The latest installment of Where Are All The Black People? is scheduled to take place in New York City on October 3, 2012. Among the list of usual suspects and speakers is Tanner Colby, the ignorant author of Some of My Best Friends Are Black. Count on Colby to ultimately wonder, “Where Are Some Of My Best Friends?”
On the one hand, Colby probably won’t be the only culturally clueless character at the soiree, as Jeff Goodby is slated to be there too. Yet it’s hard to fathom why anyone thought Colby would be a positive influence and/or relevant figure for attendees. In his book, Colby essentially admitted to spending nine years as a digital copywriter for Ogilvy, Draftfcb and Saatchi, completely oblivious to the dearth of diversity on Madison Avenue. In fact, he also acknowledged benefiting from White privilege throughout his brief and uneventful advertising career—and he was likely oblivious to the racially-rooted perks during his professional tour through the industry as well. Remember, it wasn’t until the 2008 election of President Barack Obama that Colby realized he knew zero Blacks. Based on his writing, Colby displays all the traits of a typical White man as described by Thomas Kochman and Jean Mavrelis in Corporate Tribalism. The Kochman and Mavrelis book, incidentally, is the polar opposite of Colby’s meandering mess.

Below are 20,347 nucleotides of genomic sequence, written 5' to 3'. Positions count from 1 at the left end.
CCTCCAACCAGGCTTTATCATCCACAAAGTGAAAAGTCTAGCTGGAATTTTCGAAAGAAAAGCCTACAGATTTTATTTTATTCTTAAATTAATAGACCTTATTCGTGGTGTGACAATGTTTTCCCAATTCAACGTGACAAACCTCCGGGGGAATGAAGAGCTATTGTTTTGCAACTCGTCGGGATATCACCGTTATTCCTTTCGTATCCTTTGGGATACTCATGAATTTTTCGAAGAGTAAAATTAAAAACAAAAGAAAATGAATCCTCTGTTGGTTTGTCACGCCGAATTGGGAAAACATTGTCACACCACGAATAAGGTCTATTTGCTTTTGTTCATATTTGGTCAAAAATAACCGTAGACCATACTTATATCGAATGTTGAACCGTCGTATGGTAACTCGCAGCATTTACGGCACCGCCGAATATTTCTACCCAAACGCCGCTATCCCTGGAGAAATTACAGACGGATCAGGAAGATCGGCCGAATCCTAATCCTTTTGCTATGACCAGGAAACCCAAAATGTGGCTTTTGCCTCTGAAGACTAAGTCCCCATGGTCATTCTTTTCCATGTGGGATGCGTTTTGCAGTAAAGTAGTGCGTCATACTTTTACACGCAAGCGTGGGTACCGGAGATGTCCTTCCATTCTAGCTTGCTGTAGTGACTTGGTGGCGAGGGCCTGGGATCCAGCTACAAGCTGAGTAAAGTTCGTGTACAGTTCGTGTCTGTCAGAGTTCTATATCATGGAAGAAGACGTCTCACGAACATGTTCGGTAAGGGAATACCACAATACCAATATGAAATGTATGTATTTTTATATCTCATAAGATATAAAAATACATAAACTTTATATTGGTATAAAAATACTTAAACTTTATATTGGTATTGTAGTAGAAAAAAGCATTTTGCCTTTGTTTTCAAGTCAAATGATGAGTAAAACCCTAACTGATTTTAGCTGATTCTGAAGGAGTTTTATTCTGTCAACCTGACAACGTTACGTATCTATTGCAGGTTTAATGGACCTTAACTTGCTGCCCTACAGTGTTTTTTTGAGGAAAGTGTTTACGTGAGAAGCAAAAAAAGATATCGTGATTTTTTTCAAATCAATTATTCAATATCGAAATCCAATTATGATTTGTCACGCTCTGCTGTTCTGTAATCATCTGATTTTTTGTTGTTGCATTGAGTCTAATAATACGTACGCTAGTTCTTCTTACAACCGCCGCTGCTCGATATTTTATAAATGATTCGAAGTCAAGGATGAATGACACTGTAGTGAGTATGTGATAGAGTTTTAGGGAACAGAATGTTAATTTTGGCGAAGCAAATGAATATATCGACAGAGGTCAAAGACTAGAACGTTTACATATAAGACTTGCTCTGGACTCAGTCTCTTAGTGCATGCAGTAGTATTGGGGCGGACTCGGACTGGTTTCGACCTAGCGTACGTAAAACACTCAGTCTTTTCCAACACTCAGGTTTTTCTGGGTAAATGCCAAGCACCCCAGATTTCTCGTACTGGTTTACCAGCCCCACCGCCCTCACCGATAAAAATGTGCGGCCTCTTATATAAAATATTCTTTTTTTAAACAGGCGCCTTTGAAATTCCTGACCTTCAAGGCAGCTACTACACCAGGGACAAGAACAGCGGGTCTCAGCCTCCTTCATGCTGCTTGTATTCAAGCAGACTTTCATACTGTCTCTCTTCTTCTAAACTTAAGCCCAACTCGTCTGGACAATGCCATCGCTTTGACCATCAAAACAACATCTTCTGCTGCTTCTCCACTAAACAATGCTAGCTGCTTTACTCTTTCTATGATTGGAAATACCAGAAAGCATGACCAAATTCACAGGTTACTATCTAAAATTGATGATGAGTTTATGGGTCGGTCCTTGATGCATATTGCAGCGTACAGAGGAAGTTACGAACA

But wait, there’s more. Through his book and Advertising Age interview, Colby demonstrated a below average understanding of the issues surrounding industry inequality. Plus, he painted an unflattering portrait of minority agencies—and these agencies will surely be well represented at the affair.
Then again, perhaps Colby has made great strides in his journey towards enlightenment. Maybe he’ll show up to deliver breakthrough insight and ideas for progress. It is possible that Colby is actually championing radical change versus merely hawking his lame book.
The next chapter in Colby’s strange story of integration on Madison Avenue may be written on October 3, 2012.